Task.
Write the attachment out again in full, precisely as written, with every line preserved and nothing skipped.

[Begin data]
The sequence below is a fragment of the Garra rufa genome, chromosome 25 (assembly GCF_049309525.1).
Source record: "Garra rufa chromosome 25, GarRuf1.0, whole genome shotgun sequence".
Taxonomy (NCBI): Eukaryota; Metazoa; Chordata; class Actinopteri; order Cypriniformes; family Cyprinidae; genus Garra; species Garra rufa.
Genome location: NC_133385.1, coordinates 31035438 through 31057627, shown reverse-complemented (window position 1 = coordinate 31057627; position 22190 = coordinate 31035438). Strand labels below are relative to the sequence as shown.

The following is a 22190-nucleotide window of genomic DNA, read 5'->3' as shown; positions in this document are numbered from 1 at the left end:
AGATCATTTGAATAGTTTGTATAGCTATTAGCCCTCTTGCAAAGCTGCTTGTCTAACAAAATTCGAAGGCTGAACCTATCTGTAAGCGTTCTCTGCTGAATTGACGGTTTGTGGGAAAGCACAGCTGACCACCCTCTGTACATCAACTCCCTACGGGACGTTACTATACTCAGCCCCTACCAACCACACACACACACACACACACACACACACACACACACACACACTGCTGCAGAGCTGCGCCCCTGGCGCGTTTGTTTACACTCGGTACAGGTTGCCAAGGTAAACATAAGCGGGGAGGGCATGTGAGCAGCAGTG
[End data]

The sequence below is a fragment of the Garra rufa genome, chromosome 25 (assembly GCF_049309525.1).
Source record: "Garra rufa chromosome 25, GarRuf1.0, whole genome shotgun sequence".
Taxonomy (NCBI): Eukaryota; Metazoa; Chordata; class Actinopteri; order Cypriniformes; family Cyprinidae; genus Garra; species Garra rufa.
Genome location: NC_133385.1, coordinates 31035438 through 31057627, shown reverse-complemented (window position 1 = coordinate 31057627; position 22190 = coordinate 31035438). Strand labels below are relative to the sequence as shown.

The following is a 22190-nucleotide window of genomic DNA, read 5'->3' as shown; positions in this document are numbered from 1 at the left end:
AGATCATTTGAATAGTTTGTATAGCTATTAGCCCTCTTGCAAAGCTGCTTGTCTAACAAAATTCGAAGGCTGAACCTATCTGTAAGCGTTCTCTGCTGAATTGACGGTTTGTGGGAAAGCACAGCTGACCACCCTCTGTACATCAACTCCCTACGGGACGTTACTATACTCAGCCCCTACCAACCACACACACACACACACACACACACACACACACACACACACACTGCTGCAGAGCTGCGCCCCTGGCGCGTTTGTTTACACTCGGTACAGGTTGCCAAGGTAAACATAAGCGGGGAGGGCATGTGAGCAGCAGTG